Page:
The mother and grandmother of an emaciated teenager who was likened to a World War Two concentration camp victim have been jailed for manslaughter.
Jordan Burling, 18, went into cardiac arrest in Leeds in 2016 and died weighing less than six stone (37kg).
Mother Dawn Cranston and grandmother Denise allowed Mr Burling to “rot to death”, Leeds Crown Court heard.
Dawn, 45, and Denise, 70, were convicted of manslaughter and jailed for four and three years respectively.
Mr Burling’s sister Abigail Burling, who was found guilty of causing or allowing a vulnerable adult’s death, was ordered to serve 18 months in prison.
The judge told the three women it was “almost beyond belief” Mr Burling “should have been allowed to die in his own house in the bosom of his family”.
“Through your gross negligence, a precious human life was lost needlessly,” he said.
Mr Justice Spencer said the pictures of the teenager in an emaciated state were “hauntingly reminiscent of starving victims of extermination camps in the Second World War”.
Mr Burling’s malnutrition was such he weighed only 5st 11 lbs (37kg) when he died “that was not much more than twice the weight he had been at the age of four”, he said.
His aunt, Susan Burling, read a victim statement on behalf of his father, Steven, which said the family were trying to cope with a “living nightmare”.
“I just can’t understand why all these horrific things have happened to me and my family,” it said.
During the trial, the prosecution said Jordan was allowed to “rot to death” by the women, who failed to phone for medical assistance until it was too late.
Paramedics found Mr Burling wearing a soiled nappy and lying in an unresponsive state on a makeshift inflatable bed in the living room of the house in Butterbowl Garth, Farnley.
A subsequent police search of the property found the remains of a baby boy in a rucksack, hidden on the top shelf of a cupboard in Mr Burling’s bedroom for 14 years.
Before the trial, his mother admitted endeavouring to conceal the birth of a child.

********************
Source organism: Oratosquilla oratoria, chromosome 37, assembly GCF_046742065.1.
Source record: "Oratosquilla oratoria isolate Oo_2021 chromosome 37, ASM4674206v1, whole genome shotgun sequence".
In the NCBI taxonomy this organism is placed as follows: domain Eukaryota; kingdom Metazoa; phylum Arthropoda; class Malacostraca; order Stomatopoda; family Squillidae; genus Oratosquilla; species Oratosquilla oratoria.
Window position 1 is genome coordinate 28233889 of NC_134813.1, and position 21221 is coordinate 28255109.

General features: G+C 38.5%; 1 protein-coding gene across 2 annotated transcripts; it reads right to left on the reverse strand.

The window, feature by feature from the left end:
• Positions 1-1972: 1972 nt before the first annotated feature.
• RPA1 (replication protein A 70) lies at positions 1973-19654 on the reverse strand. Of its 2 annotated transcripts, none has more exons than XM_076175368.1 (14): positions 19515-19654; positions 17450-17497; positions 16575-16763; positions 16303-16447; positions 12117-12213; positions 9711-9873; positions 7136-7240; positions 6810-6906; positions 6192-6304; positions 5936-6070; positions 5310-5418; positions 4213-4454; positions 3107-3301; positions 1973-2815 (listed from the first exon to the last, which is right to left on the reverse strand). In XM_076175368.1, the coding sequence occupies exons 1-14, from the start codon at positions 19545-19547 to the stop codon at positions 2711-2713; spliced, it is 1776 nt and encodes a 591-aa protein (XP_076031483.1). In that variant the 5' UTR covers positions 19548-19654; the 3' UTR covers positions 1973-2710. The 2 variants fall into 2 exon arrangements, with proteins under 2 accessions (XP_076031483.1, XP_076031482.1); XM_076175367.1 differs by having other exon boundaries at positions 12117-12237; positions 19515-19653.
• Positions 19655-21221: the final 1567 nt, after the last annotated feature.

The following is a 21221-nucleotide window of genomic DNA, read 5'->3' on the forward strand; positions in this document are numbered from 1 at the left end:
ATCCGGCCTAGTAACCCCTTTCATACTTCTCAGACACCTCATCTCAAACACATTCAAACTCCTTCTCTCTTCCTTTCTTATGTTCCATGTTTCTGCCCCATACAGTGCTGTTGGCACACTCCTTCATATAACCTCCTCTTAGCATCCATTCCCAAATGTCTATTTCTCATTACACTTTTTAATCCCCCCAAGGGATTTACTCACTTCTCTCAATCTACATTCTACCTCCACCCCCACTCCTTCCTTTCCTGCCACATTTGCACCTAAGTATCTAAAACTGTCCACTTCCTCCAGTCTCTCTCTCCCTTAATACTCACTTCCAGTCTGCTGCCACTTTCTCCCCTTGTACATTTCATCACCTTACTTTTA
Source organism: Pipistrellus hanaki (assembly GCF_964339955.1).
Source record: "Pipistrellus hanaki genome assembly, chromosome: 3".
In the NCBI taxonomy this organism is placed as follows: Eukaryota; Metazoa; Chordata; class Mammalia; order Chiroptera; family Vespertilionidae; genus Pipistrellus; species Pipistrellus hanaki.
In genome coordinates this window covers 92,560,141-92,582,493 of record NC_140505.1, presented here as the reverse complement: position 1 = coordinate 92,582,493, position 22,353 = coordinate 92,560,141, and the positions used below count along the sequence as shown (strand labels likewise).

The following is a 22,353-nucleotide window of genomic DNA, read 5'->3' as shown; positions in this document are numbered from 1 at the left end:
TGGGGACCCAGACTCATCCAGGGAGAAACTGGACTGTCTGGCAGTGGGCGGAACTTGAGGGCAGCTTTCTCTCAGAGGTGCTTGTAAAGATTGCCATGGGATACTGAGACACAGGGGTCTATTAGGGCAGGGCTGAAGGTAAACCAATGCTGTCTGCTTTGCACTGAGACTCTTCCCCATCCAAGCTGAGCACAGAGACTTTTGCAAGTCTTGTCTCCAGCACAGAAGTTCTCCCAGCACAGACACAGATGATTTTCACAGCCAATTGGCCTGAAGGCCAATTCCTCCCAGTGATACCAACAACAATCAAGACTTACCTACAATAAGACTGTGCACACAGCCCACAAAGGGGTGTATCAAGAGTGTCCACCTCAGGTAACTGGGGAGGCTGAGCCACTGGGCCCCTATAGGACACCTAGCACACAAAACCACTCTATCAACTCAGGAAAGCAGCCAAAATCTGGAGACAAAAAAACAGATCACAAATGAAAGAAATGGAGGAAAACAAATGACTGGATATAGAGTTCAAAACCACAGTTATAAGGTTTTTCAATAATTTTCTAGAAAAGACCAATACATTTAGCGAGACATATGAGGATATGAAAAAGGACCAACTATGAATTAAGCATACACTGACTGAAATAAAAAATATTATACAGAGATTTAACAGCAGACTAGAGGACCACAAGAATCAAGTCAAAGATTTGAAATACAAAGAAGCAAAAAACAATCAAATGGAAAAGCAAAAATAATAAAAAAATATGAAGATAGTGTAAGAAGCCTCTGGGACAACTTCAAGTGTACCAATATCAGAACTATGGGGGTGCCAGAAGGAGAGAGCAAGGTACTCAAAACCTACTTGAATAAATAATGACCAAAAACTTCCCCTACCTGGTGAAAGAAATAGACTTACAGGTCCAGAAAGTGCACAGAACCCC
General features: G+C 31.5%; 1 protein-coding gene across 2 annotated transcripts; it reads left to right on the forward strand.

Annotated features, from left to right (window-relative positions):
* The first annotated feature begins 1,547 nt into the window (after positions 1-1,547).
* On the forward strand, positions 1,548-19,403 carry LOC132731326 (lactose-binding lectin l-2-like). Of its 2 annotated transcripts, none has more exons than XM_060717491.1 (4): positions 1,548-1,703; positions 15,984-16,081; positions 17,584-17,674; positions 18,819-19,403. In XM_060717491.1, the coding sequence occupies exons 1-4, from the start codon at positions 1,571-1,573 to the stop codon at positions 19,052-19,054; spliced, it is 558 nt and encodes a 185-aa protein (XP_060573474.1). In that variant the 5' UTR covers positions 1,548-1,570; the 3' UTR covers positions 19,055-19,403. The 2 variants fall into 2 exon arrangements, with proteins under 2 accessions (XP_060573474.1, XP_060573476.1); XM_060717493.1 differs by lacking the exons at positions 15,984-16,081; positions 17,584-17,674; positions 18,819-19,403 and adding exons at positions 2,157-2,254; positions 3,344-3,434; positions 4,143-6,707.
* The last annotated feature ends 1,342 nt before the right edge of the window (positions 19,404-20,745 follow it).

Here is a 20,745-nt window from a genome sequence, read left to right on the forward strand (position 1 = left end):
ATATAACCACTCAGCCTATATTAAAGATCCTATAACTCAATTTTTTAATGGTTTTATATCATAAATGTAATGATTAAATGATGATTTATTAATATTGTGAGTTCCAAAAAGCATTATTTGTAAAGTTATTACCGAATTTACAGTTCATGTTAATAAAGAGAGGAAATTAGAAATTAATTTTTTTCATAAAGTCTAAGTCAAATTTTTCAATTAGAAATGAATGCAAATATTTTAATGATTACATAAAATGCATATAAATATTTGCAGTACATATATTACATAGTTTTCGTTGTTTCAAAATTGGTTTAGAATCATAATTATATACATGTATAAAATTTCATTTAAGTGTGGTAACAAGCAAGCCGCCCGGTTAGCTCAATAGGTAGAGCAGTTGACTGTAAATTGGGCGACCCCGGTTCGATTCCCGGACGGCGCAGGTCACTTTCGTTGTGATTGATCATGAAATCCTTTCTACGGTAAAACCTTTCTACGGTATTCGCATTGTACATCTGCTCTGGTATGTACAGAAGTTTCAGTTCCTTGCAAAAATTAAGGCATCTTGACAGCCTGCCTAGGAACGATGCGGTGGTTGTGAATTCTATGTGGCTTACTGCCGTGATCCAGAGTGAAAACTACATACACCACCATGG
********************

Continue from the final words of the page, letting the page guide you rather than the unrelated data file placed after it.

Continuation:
An NHS dietician had told the court Mr Burling, who was 5ft 5ins (1.67m) tall, had a Body Mass Index (BMI) of 13.6, which falls in the “severe thinness” category.
The figure, based on measurements taken during his post-mortem examination, was the lowest the dietician had recorded in her 26-year career.
During the trial, the jury was shown several pictures of Mr Burling taken by his mother on a mobile phone including one on 20 May, just over a month before he died.
It was estimated he had been malnourished for at least six months before his death on 30 June, having developed bed sores so deep they left bone exposed.
The judge said the three women had attempted to take care of Mr Burling as his condition worsened including washing him and changing his adult nappy.
They were “relentless and unpleasant tasks” and Mr Burling’s death was the greatest punishment the three would have to bear, he said.
Dr Cleo Van Velsen, a consultant psychiatrist who assessed Dawn, told the jury her behaviour was consistent with a dissociative disorder called depersonalisation – a defence mechanism characterised by a sense of disconnect from the world and your body to cope with acute anxiety or trauma.
None of the three have any previous convictions.
In a statement read outside court, the family of Mr Burling’s father, Steven, said: “We feel betrayed by the people we trusted to care for Jordan.
“Steven and the family will always remember Jordan having a bubbly and chatty personality.
“We have had two years of hell coming to terms with Jordan’s death.”